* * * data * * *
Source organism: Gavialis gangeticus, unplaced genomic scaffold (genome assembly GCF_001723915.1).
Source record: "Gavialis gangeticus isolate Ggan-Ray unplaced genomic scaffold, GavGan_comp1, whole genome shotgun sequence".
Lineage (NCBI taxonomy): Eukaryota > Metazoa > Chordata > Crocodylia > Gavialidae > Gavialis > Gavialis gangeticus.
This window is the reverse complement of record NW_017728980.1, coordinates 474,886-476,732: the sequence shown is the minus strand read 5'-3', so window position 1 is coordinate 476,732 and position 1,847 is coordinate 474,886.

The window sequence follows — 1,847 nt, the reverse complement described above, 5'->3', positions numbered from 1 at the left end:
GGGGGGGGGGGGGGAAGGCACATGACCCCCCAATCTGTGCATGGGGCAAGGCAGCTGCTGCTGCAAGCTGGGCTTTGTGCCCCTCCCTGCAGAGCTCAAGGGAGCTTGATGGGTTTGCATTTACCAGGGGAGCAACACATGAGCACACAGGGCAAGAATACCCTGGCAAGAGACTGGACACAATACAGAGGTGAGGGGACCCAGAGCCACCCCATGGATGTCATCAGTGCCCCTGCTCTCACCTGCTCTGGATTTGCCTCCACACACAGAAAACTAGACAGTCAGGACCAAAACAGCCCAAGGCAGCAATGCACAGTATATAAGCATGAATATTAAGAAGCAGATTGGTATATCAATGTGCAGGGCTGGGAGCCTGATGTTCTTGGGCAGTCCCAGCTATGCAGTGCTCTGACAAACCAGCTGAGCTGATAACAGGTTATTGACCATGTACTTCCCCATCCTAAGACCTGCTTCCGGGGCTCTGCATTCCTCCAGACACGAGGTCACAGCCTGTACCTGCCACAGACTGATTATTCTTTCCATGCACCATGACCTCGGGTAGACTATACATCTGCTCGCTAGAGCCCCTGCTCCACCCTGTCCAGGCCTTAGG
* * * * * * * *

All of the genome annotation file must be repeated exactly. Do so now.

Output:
Source organism: Gavialis gangeticus, unplaced genomic scaffold (genome assembly GCF_001723915.1).
Source record: "Gavialis gangeticus isolate Ggan-Ray unplaced genomic scaffold, GavGan_comp1, whole genome shotgun sequence".
Lineage (NCBI taxonomy): Eukaryota > Metazoa > Chordata > Crocodylia > Gavialidae > Gavialis > Gavialis gangeticus.
This window is the reverse complement of record NW_017728980.1, coordinates 474,886-476,732: the sequence shown is the minus strand read 5'-3', so window position 1 is coordinate 476,732 and position 1,847 is coordinate 474,886.

The window sequence follows — 1,847 nt, the reverse complement described above, 5'->3', positions numbered from 1 at the left end:
GGGGGGGGGGGGGGAAGGCACATGACCCCCCAATCTGTGCATGGGGCAAGGCAGCTGCTGCTGCAAGCTGGGCTTTGTGCCCCTCCCTGCAGAGCTCAAGGGAGCTTGATGGGTTTGCATTTACCAGGGGAGCAACACATGAGCACACAGGGCAAGAATACCCTGGCAAGAGACTGGACACAATACAGAGGTGAGGGGACCCAGAGCCACCCCATGGATGTCATCAGTGCCCCTGCTCTCACCTGCTCTGGATTTGCCTCCACACACAGAAAACTAGACAGTCAGGACCAAAACAGCCCAAGGCAGCAATGCACAGTATATAAGCATGAATATTAAGAAGCAGATTGGTATATCAATGTGCAGGGCTGGGAGCCTGATGTTCTTGGGCAGTCCCAGCTATGCAGTGCTCTGACAAACCAGCTGAGCTGATAACAGGTTATTGACCATGTACTTCCCCATCCTAAGACCTGCTTCCGGGGCTCTGCATTCCTCCAGACACGAGGTCACAGCCTGTACCTGCCACAGACTGATTATTCTTTCCATGCACCATGACCTCGGGTAGACTATACATCTGCTCGCTAGAGCCCCTGCTCCACCCTGTCCAGGCCTTAGG